While most growers got into the business because they like to grow plants, George Lucas would be the first to admit he loves building greenhouses even more. He takes great pride in his dedicated employees and crews and enjoys working closely with structure manufacturers to build the best greenhouses most cost effectively.
“The one thing that occurs to me is George has always been very interested in how better equipment and structures could give him an edge,” says Jim Rearden, president of TrueLeaf Technologies. “He could have done what everyone around him did, but he went in a very different direction. George remained profitable because he doesn’t accept it any other way. He hasn’t allowed his facility to sink into obsolescence.”
When Lucas Greenhouses was one of TrueLeaf’s first integrated technology projects, including flood floors, heating systems and environmental controls, Rearden asked Lucas for a report card and honest feedback. “He and his head grower, Joe Moore, gave me completely honest criticism without spite,” Rearden says. “It was a seminal thing in our company’s growth in terms of understanding what we needed to do and where we had not done a good job on execution. He has always been willing to try stuff as we’ve been on the bleeding edge. As long as you’re straight up with him, he’s always willing to give you another chance.”
The two employees Lucas relies on the most during the construction phase are Dave Miller (pictured, right), who manages site work, subcontractors and crews, and Scott Burger (left), who handles all the electrical, environmental controls and inside mechanical work. “Most of what I’ve learned came from hands-on experience working with everyone from electricians to boiler repairmen,” Burger says. “I’ve always been interested in how things work and why they run. I’m fascinated by electricity and how it can be used to do almost anything.”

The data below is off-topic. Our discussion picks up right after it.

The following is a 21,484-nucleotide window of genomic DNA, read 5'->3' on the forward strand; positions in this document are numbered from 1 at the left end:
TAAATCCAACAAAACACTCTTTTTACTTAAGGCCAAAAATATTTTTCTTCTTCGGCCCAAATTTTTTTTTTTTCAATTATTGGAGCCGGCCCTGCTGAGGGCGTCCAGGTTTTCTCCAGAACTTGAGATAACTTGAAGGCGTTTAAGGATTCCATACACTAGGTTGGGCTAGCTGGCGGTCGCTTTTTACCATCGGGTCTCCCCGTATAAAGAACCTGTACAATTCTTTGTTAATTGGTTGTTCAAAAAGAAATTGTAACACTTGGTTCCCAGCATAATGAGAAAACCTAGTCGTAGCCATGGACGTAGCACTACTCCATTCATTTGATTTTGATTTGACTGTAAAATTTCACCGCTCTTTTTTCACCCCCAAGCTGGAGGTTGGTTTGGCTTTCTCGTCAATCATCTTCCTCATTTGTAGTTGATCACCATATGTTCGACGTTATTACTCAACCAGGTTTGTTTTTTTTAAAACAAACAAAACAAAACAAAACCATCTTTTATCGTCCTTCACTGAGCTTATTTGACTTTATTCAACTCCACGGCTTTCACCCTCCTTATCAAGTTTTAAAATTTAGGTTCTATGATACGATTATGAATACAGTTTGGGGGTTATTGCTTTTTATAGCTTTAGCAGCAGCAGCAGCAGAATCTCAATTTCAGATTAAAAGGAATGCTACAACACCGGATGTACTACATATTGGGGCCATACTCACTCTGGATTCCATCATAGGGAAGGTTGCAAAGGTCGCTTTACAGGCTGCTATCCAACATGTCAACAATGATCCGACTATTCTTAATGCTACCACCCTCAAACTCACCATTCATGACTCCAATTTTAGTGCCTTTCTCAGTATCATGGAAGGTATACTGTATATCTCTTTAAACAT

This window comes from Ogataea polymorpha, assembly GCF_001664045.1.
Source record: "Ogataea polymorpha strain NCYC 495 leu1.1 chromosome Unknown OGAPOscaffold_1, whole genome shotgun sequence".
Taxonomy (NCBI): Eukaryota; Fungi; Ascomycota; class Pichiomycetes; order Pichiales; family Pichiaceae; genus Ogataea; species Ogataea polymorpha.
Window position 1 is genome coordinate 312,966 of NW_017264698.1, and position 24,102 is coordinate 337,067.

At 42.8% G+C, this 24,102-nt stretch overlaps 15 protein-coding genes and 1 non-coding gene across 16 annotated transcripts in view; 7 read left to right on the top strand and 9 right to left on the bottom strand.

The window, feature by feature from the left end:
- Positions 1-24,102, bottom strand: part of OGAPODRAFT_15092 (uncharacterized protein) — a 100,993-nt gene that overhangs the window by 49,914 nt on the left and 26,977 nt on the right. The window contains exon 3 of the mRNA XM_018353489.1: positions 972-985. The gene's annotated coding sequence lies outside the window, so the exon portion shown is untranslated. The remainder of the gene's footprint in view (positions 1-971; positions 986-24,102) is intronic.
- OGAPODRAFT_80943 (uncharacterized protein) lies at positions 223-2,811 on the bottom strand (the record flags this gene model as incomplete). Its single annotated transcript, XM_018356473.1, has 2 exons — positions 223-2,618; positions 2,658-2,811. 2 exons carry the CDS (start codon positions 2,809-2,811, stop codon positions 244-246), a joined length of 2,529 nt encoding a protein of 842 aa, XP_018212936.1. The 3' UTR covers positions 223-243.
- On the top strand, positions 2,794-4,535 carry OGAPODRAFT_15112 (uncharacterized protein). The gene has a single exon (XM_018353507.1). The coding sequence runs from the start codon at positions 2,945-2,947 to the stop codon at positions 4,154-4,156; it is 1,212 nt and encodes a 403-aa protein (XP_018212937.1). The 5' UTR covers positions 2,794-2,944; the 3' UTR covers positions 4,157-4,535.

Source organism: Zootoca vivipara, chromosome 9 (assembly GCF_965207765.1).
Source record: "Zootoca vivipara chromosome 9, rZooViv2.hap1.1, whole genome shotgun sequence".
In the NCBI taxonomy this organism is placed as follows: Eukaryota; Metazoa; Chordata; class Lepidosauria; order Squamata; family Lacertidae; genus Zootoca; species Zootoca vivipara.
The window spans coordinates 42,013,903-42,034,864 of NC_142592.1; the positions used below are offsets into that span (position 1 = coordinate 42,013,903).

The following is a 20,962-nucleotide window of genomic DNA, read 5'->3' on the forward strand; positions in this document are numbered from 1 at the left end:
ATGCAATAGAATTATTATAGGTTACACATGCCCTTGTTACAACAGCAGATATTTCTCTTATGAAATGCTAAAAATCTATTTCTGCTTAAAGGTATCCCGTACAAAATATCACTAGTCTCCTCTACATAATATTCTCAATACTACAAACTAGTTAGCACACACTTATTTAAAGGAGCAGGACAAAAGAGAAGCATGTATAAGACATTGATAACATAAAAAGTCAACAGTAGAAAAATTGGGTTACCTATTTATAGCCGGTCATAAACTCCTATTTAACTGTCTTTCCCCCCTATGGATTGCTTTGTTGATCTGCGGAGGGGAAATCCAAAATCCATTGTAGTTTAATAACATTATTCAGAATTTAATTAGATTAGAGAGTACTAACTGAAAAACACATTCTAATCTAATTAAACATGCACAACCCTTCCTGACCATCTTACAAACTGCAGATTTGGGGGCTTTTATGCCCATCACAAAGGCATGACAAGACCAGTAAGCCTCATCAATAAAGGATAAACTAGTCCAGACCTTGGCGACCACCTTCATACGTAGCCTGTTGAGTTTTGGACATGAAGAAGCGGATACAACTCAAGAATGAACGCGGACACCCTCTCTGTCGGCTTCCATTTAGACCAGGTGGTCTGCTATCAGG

Jeff Warschauer of Nexus Greenhouses advises growers to have their operations manager or an employee or two involved in building projects. “What’s great is if something breaks or goes wrong, or if they need to replace glass, they can fix it.”
Training employees to help with greenhouse construction also helps Lucas retain quality people. “A lot of growers lay off their common labor after spring,” Warschauer says. “It’s another opportunity to use the help and save money on construction. I’ll go in and set the posts with our guys and George and his crew will take it from there.”
While a typical greenhouse construction crew is eight or nine people, Lucas will deploy 25-30 and finish jobs with lightning speed. The greenhouses were getting built faster than the trucks could deliver the parts. Now, Nexus lines up the semis in the yard.
The construction process also presents opportunities to fine tune and optimize processes and controls. “One of the advantages of an automated control system is you can use it to test and evaluate the performance of new equipment systems during the installation and commissioning process,” says Rich Miller of Argus Controls. “During the commissioning phase of the project we used the monitoring capabilities to help identify instances where specific processes were not operating to their maximum efficiency. This resulted in physical improvements to the equipment layout and design, as well as some fine-tuning of their control strategies and monitoring methods. We were able to work with George and his staff to ensure any problems were correctly diagnosed and quickly resolved.”
Miller adds, “The entire company has been a pleasure to work with and we trust our relationship will continue to prosper for many years to come. George knows where he wants to be in the future and what has to be done to get there.